We found a beaver-gnawed tree, saw and heard squabbling blue jays, watched an eagle soar up above the canyon walls, marveled at a group of rock climbers, enjoyed a tiny nut hutch scrambling up a tree (best guess), and wondered who left the plentiful berry-filled scat (and watched carefully in case we found the culprit). One bumblebee and a few flying insects rounded out our wildlife sightings.
Hikers can also park at the quonset hut a few miles west of the feeding station (Discover Pass required here as well).
We can’t wait to return and continue west of the quonset hut.
Read more about the Tieton River Nature Trail here.
Happy trails to you!
snow, ice, sunshine, warmth
orange green red harvest decor
fall and winter friends
two seasons clash in
yet time marches on
die, rest, rebirth, grow-
to repeat again, cycles
chase each other home
two seasons clash by Angie Quantrell
photo by Angie Quantrell
Yakima Valley, WA
It’s beginning to look a lot like Christmas in the pasture.
Due to needing my Christmas photo background early, we went tree hunting this month-November. With indoor trees, this is a big no-no, but since we will keep this tree outside of the RV, it will be perfectly fine and not pose a fire risk as it dries out.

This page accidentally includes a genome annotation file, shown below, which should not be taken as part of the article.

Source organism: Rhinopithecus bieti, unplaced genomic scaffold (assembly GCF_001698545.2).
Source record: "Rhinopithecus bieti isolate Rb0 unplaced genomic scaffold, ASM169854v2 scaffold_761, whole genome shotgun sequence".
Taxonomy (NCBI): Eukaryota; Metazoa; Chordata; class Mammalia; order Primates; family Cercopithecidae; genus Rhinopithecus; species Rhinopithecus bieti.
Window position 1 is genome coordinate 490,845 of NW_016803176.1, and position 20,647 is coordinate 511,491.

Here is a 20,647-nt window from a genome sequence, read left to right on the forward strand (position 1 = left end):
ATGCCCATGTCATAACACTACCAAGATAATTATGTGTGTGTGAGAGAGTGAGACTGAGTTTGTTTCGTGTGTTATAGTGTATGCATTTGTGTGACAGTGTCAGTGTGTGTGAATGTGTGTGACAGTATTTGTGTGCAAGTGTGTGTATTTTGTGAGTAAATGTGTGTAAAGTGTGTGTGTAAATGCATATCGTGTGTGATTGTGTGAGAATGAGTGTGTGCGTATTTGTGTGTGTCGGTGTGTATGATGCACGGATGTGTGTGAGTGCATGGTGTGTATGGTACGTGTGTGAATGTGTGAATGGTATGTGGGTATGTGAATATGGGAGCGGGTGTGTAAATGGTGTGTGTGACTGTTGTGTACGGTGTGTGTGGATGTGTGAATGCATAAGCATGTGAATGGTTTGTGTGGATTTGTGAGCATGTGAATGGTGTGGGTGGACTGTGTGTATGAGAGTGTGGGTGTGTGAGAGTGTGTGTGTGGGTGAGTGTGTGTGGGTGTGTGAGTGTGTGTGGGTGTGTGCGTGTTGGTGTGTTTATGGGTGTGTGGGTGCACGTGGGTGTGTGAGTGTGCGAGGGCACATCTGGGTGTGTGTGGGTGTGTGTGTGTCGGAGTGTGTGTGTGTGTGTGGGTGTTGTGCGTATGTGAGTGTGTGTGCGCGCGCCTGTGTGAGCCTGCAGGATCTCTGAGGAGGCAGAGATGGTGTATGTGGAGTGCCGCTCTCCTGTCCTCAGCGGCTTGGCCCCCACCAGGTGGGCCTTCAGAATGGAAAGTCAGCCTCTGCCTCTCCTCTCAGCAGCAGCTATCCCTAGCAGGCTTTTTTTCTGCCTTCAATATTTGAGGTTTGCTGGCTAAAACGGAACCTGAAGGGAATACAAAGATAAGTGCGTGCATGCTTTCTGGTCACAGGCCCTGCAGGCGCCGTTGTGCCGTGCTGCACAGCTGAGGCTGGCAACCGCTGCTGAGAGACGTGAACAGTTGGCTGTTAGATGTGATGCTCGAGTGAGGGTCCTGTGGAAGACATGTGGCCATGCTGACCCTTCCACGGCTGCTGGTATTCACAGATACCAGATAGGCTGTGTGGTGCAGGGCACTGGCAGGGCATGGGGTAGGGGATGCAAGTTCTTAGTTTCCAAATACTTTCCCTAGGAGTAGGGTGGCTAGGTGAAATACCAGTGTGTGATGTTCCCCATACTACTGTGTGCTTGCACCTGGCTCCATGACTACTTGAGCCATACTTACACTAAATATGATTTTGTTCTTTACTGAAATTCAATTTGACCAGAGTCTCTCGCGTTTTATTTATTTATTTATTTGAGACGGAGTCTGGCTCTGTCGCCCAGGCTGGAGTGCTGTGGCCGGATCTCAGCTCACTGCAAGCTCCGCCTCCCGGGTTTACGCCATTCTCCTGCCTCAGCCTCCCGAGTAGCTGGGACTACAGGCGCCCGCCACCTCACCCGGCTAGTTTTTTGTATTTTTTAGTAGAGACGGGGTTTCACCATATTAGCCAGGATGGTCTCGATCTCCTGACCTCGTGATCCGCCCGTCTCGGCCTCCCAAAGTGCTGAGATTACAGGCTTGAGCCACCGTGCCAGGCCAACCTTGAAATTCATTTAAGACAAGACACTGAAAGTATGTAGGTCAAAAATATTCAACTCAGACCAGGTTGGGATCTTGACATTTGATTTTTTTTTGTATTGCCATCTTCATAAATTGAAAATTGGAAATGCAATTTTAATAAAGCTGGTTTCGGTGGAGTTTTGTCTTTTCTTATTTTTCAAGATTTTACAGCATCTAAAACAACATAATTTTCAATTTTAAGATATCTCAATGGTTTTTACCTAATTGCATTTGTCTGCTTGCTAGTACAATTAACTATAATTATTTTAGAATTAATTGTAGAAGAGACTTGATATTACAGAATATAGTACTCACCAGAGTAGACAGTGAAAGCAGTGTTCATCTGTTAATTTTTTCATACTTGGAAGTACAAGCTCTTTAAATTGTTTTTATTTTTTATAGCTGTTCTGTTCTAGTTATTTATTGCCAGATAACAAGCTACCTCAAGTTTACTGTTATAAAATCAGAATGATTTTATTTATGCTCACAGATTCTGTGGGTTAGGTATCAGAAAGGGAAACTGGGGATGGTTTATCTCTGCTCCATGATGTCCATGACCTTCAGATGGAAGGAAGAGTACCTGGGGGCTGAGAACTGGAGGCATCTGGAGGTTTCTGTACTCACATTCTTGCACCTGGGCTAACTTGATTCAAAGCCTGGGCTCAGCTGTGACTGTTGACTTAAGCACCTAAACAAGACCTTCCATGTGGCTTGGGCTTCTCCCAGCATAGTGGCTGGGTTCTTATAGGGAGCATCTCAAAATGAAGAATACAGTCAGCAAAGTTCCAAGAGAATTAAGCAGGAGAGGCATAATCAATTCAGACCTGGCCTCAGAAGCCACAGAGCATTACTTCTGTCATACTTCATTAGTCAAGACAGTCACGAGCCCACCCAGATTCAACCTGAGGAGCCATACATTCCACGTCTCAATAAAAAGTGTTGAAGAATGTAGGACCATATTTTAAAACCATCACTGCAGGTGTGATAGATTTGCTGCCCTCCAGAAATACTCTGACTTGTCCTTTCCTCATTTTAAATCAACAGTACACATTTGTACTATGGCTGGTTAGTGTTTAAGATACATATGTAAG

My honey drove us up along Oak Creek Road in the Okanogan-Wenatchee National Forest. Ready with our tree tag and saw in hand and mud boots on feet, we settled in to search for the perfect tree.
Before we hit the area where we could cut a tree, I noticed two big red blobs out in a meadow. Judging by the size, deer. Skinless and headless, left to rot. Ugh. Poachers. While I don’t personally hunt for meat, I understand some people enjoy the outdoor activity. In our state, hunters draw tags and their hunting helps control the numbers of herds roaming the forests. But to leave two carcasses and not use the meat was totally irresponsible. Grrrr.
On the way up the mostly deserted road, we saw a trail of smoke. From an untended campfire. Hoping that hunters or hikers were just out of view, we continued on our way, though I was fuming, because despite drenching rain, the fire was still smoldering. And we are just out of a horrific forest fire disaster of a summer. Even with the rain, fire is still a problem!
After 8.5 miles of rutted dirt roads and several “That one’s pretty good,” we finally found our tree. Though I tried to get Kevin to cut me a HUGE tree (heh-heh, wouldn’t that be funny, trying to drive down the road with a tree hanging off both ends of the truck?), we had to settle for a much shorter one. Cue the Christmas Vacation music.
We secured the sweet-smelling tree and headed back down the road. The fire was still going! Mr. Firefighter to the rescue. He literally got his hands dirty (the shovel was buried beneath the tree) to make sure it was dead. Good job, honey!
And much further down the road, we drove around a bend and startled a huge gathering of carrion birds! At least three bald eagles, numerous turkey buzzards, and magpies. All of them were enjoying the feast of deer meat. Whew. Nothing goes to waste in the wild, right? They were quite happy to take care of the deer carcasses. I imagine at night other predators would be drawn in-coyotes or wild cats.
A forest full of adventures. Here she is, our beautiful tree!